Among the Aged Care Collaboration’s suggested steps to achieve reform, are for example: “Fund a workforce program to support training, clinical placements, scholarships and other initiatives to respond to workforce challenges in a targeted manner (including dementia and end of life care), and commit the development of a 10-year workforce strategy to ensure a sufficient supply and distribution of health and aged care workers for the aged care sector and to inform future targeted workforce initiatives.”
 
Good Grief! has found distress over the reporting of the Royal Commission, as we’ve talked to nursing home directors and staff over the last few months.
 
“It’s been very demoralising for staff and our residents have been very frightened by it,” said one manager, a typical comment.
 
But even though dealing with bad publicity and listening to the shocking case studies that came out of the Royal Commission is painful, this scrutiny will help the aged care sector to lobby the Federal Government for the needs of those elderly people in their care – most of whom, realistically, will face the end of life in their facilities.
 
“LASA recognises there are efficiencies to be realised by investing in training and resourcing aged care and primary health networks/community palliative care teams to support early palliative care assessment and intervention in response to deterioration trajectories,” Sean told Good Grief!

 “Ultimately, this will help reduce expenditure associated with hospital admissions that lead to reactive low value procedures that occur in hospital during the last days of life,” he said.
 
We outlined the Commission’s recommendations on palliative care in the last Good Grief! newsletter. We’ll keep watching what the stakeholders do – including the Federal Government which funds much of aged care.
 
“Economic analysis recently undertaken by KPMG on behalf of Palliative Care Australia argues for additional palliative care investment across Federal and State Governments,” Sean told Good Grief!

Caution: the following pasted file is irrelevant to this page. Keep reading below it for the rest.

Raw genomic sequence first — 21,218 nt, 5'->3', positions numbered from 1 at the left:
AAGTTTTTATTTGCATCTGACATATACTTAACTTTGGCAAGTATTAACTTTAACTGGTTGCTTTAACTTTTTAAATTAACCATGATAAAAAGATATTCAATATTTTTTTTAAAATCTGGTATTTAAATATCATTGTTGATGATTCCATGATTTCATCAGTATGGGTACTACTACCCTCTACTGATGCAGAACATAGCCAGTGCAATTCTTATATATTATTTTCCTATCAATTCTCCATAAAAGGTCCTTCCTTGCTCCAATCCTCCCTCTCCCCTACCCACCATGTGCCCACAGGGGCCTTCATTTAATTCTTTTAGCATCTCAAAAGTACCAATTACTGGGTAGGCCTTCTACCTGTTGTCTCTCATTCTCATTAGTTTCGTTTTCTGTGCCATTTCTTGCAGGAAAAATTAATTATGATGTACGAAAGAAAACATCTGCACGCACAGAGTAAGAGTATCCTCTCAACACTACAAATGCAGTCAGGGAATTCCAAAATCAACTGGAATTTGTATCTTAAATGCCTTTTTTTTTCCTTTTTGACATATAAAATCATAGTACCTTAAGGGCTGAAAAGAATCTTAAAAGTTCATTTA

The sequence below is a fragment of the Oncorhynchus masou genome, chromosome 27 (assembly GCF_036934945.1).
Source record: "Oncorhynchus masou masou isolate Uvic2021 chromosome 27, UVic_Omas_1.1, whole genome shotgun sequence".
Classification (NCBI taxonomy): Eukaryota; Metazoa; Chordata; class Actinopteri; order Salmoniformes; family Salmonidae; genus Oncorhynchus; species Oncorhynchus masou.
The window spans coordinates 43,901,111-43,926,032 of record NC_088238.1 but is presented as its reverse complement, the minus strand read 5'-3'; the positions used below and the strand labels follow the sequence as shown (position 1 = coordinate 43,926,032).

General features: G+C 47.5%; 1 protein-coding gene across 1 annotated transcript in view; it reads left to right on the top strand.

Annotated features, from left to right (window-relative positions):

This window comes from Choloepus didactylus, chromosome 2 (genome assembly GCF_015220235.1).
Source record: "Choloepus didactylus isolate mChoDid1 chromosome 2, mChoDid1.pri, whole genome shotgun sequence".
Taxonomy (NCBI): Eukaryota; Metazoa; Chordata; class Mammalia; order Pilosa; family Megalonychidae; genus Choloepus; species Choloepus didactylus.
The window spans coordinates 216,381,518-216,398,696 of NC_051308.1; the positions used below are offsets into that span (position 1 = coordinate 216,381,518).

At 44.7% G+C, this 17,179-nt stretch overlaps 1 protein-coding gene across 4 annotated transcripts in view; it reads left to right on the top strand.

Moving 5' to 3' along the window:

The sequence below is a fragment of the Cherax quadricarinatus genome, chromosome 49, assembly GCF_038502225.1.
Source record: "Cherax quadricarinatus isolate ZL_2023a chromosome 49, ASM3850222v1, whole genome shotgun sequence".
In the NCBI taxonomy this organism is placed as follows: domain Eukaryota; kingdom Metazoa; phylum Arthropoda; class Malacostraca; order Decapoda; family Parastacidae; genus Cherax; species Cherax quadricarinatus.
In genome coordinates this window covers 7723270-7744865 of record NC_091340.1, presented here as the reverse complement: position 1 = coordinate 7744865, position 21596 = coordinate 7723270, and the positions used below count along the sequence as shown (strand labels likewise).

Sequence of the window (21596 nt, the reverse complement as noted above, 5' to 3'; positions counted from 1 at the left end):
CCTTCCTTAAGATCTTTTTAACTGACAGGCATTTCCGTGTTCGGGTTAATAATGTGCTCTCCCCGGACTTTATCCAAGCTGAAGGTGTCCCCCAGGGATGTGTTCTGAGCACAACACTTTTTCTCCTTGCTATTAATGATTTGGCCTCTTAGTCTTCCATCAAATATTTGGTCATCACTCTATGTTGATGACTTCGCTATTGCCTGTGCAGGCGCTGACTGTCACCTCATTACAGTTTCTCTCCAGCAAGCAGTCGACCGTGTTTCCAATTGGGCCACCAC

It’s a pity it needs an accounting firm to write a report so Palliative Care Australia can lobby the government about this, but we Australians have let the quality of aged care slip.
 
A study published in the Medical Journal of Australia in 2020, prepared for the Royal Commission, showed that: “The expenditure estimates indicate that many other nations spend a much great proportion of their GDP  (gross domestic product) on long term care for older people. The data indicates that in Australia a comparatively high proportion of older people live in institutions, with a relatively low financial investment in the whole aged care sector.”
 
For this report, see https://onlinelibrary.wiley.com/doi/full/10.5694/mja2.50670
 
The Royal Commission’s recommendations don’t just cover the aged living in residential care. It also raises questions about the end of life care for those living at home.
 
Sean says a focus for LASA has been on “ensuring that end of life care is given due attention in home care as well as residential care.”
 
“We implore the Government to lead fundamental change in our aged care system. Funding is a key part of this reform so we are looking forward to the full Government response in the May federal budget,” he said.
 
The Government will be responding to the Royal Commission on May 31.
So we’ll look at what it has to say about end-of-life care in its response and we’ll match this with what it announced in the Federal Budget last Tuesday (May 11).

Look forward to sharing more about this with you.